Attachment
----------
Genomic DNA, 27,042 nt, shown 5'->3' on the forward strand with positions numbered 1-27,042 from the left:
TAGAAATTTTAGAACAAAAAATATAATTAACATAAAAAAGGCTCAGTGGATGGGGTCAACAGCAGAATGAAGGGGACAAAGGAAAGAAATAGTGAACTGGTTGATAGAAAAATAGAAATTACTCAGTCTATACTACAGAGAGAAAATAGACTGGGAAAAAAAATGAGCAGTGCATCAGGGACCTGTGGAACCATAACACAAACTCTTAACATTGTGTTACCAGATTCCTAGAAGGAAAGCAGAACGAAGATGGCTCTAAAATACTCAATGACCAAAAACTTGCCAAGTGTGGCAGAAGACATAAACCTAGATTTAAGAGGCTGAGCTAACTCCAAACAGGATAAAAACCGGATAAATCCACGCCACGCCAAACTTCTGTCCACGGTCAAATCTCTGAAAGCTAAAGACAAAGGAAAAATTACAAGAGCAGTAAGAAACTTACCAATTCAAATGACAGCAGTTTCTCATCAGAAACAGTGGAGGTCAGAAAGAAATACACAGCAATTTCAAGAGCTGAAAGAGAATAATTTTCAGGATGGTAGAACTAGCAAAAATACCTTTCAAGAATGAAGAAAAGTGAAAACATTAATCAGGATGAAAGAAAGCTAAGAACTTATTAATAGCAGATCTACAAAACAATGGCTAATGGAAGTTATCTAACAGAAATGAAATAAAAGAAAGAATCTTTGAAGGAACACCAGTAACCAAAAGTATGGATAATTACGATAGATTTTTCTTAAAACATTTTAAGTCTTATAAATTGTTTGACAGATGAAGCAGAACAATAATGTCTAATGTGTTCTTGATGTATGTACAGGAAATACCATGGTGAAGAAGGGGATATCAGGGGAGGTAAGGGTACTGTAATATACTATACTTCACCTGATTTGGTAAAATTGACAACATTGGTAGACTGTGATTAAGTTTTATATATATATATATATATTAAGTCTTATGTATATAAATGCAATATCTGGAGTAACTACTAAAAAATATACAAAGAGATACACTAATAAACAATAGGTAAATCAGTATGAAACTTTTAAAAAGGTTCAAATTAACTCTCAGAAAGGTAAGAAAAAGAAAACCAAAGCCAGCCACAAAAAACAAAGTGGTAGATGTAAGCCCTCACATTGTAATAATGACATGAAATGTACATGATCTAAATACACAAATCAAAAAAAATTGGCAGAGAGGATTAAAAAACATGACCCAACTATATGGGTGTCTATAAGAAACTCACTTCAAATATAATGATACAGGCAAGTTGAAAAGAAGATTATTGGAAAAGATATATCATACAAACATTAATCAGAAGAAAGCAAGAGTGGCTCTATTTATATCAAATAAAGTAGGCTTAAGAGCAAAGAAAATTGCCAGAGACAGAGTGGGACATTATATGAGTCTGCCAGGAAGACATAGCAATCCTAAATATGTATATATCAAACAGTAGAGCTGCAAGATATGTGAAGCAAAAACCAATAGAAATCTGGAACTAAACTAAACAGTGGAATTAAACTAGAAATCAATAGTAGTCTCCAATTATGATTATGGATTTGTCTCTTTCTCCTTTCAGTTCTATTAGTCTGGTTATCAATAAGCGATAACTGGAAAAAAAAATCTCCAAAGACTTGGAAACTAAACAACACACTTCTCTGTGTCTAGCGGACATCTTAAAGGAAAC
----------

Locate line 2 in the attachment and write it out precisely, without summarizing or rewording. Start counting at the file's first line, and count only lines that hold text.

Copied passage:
TAGAAATTTTAGAACAAAAAATATAATTAACATAAAAAAGGCTCAGTGGATGGGGTCAACAGCAGAATGAAGGGGACAAAGGAAAGAAATAGTGAACTGGTTGATAGAAAAATAGAAATTACTCAGTCTATACTACAGAGAGAAAATAGACTGGGAAAAAAAATGAGCAGTGCATCAGGGACCTGTGGAACCATAACACAAACTCTTAACATTGTGTTACCAGATTCCTAGAAGGAAAGCAGAACGAAGATGGCTCTAAAATACTCAATGACCAAAAACTTGCCAAGTGTGGCAGAAGACATAAACCTAGATTTAAGAGGCTGAGCTAACTCCAAACAGGATAAAAACCGGATAAATCCACGCCACGCCAAACTTCTGTCCACGGTCAAATCTCTGAAAGCTAAAGACAAAGGAAAAATTACAAGAGCAGTAAGAAACTTACCAATTCAAATGACAGCAGTTTCTCATCAGAAACAGTGGAGGTCAGAAAGAAATACACAGCAATTTCAAGAGCTGAAAGAGAATAATTTTCAGGATGGTAGAACTAGCAAAAATACCTTTCAAGAATGAAGAAAAGTGAAAACATTAATCAGGATGAAAGAAAGCTAAGAACTTATTAATAGCAGATCTACAAAACAATGGCTAATGGAAGTTATCTAACAGAAATGAAATAAAAGAAAGAATCTTTGAAGGAACACCAGTAACCAAAAGTATGGATAATTACGATAGATTTTTCTTAAAACATTTTAAGTCTTATAAATTGTTTGACAGATGAAGCAGAACAATAATGTCTAATGTGTTCTTGATGTATGTACAGGAAATACCATGGTGAAGAAGGGGATATCAGGGGAGGTAAGGGTACTGTAATATACTATACTTCACCTGATTTGGTAAAATTGACAACATTGGTAGACTGTGATTAAGTTTTATATATATATATATATATTAAGTCTTATGTATATAAATGCAATATCTGGAGTAACTACTAAAAAATATACAAAGAGATACACTAATAAACAATAGGTAAATCAGTATGAAACTTTTAAAAAGGTTCAAATTAACTCTCAGAAAGGTAAGAAAAAGAAAACCAAAGCCAGCCACAAAAAACAAAGTGGTAGATGTAAGCCCTCACATTGTAATAATGACATGAAATGTACATGATCTAAATACACAAATCAAAAAAAATTGGCAGAGAGGATTAAAAAACATGACCCAACTATATGGGTGTCTATAAGAAACTCACTTCAAATATAATGATACAGGCAAGTTGAAAAGAAGATTATTGGAAAAGATATATCATACAAACATTAATCAGAAGAAAGCAAGAGTGGCTCTATTTATATCAAATAAAGTAGGCTTAAGAGCAAAGAAAATTGCCAGAGACAGAGTGGGACATTATATGAGTCTGCCAGGAAGACATAGCAATCCTAAATATGTATATATCAAACAGTAGAGCTGCAAGATATGTGAAGCAAAAACCAATAGAAATCTGGAACTAAACTAAACAGTGGAATTAAACTAGAAATCAATAGTAGTCTCCAATTATGATTATGGATTTGTCTCTTTCTCCTTTCAGTTCTATTAGTCTGGTTATCAATAAGCGATAACTGGAAAAAAAAATCTCCAAAGACTTGGAAACTAAACAACACACTTCTCTGTGTCTAGCGGACATCTTAAAGGAAAC